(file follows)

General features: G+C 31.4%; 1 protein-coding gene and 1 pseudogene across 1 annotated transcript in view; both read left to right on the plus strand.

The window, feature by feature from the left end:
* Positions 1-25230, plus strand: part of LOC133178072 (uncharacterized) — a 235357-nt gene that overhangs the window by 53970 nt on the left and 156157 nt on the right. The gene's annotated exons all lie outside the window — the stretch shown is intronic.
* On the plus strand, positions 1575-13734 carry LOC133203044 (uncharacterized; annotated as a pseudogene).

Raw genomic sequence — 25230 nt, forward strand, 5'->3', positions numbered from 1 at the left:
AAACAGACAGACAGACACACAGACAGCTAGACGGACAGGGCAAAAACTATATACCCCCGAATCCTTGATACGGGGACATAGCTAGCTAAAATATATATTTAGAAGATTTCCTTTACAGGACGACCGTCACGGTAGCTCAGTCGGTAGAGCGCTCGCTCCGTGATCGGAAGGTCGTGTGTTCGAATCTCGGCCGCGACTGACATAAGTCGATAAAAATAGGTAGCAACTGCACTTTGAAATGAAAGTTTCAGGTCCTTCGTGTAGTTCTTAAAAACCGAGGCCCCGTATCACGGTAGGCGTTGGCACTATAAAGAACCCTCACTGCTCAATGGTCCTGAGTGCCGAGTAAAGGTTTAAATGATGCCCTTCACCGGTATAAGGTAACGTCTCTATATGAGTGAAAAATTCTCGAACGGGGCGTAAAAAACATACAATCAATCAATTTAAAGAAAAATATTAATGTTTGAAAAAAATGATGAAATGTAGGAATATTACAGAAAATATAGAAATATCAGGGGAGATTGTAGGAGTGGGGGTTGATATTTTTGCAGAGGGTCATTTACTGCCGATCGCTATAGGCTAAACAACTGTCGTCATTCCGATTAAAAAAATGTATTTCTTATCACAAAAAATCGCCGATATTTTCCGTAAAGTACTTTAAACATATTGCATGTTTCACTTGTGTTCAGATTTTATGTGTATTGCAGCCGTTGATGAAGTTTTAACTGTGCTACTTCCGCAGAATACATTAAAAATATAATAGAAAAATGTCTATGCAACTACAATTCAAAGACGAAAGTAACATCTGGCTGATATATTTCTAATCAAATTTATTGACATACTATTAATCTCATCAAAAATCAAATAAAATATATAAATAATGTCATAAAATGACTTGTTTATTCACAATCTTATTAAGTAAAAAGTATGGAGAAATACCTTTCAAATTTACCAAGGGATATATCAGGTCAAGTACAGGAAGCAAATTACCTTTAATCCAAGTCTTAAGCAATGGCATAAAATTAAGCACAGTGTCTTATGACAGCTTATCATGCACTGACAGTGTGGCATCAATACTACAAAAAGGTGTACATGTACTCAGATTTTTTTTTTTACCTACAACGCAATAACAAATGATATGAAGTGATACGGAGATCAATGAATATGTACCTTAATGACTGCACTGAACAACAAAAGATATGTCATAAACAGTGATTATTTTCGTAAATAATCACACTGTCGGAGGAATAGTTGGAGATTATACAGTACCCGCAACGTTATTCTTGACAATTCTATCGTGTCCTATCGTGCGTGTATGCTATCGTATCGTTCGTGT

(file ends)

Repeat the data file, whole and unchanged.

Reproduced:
General features: G+C 31.4%; 1 protein-coding gene and 1 pseudogene across 1 annotated transcript in view; both read left to right on the plus strand.

The window, feature by feature from the left end:
* Positions 1-25230, plus strand: part of LOC133178072 (uncharacterized) — a 235357-nt gene that overhangs the window by 53970 nt on the left and 156157 nt on the right. The gene's annotated exons all lie outside the window — the stretch shown is intronic.
* On the plus strand, positions 1575-13734 carry LOC133203044 (uncharacterized; annotated as a pseudogene).

Raw genomic sequence — 25230 nt, forward strand, 5'->3', positions numbered from 1 at the left:
AAACAGACAGACAGACACACAGACAGCTAGACGGACAGGGCAAAAACTATATACCCCCGAATCCTTGATACGGGGACATAGCTAGCTAAAATATATATTTAGAAGATTTCCTTTACAGGACGACCGTCACGGTAGCTCAGTCGGTAGAGCGCTCGCTCCGTGATCGGAAGGTCGTGTGTTCGAATCTCGGCCGCGACTGACATAAGTCGATAAAAATAGGTAGCAACTGCACTTTGAAATGAAAGTTTCAGGTCCTTCGTGTAGTTCTTAAAAACCGAGGCCCCGTATCACGGTAGGCGTTGGCACTATAAAGAACCCTCACTGCTCAATGGTCCTGAGTGCCGAGTAAAGGTTTAAATGATGCCCTTCACCGGTATAAGGTAACGTCTCTATATGAGTGAAAAATTCTCGAACGGGGCGTAAAAAACATACAATCAATCAATTTAAAGAAAAATATTAATGTTTGAAAAAAATGATGAAATGTAGGAATATTACAGAAAATATAGAAATATCAGGGGAGATTGTAGGAGTGGGGGTTGATATTTTTGCAGAGGGTCATTTACTGCCGATCGCTATAGGCTAAACAACTGTCGTCATTCCGATTAAAAAAATGTATTTCTTATCACAAAAAATCGCCGATATTTTCCGTAAAGTACTTTAAACATATTGCATGTTTCACTTGTGTTCAGATTTTATGTGTATTGCAGCCGTTGATGAAGTTTTAACTGTGCTACTTCCGCAGAATACATTAAAAATATAATAGAAAAATGTCTATGCAACTACAATTCAAAGACGAAAGTAACATCTGGCTGATATATTTCTAATCAAATTTATTGACATACTATTAATCTCATCAAAAATCAAATAAAATATATAAATAATGTCATAAAATGACTTGTTTATTCACAATCTTATTAAGTAAAAAGTATGGAGAAATACCTTTCAAATTTACCAAGGGATATATCAGGTCAAGTACAGGAAGCAAATTACCTTTAATCCAAGTCTTAAGCAATGGCATAAAATTAAGCACAGTGTCTTATGACAGCTTATCATGCACTGACAGTGTGGCATCAATACTACAAAAAGGTGTACATGTACTCAGATTTTTTTTTTTACCTACAACGCAATAACAAATGATATGAAGTGATACGGAGATCAATGAATATGTACCTTAATGACTGCACTGAACAACAAAAGATATGTCATAAACAGTGATTATTTTCGTAAATAATCACACTGTCGGAGGAATAGTTGGAGATTATACAGTACCCGCAACGTTATTCTTGACAATTCTATCGTGTCCTATCGTGCGTGTATGCTATCGTATCGTTCGTGT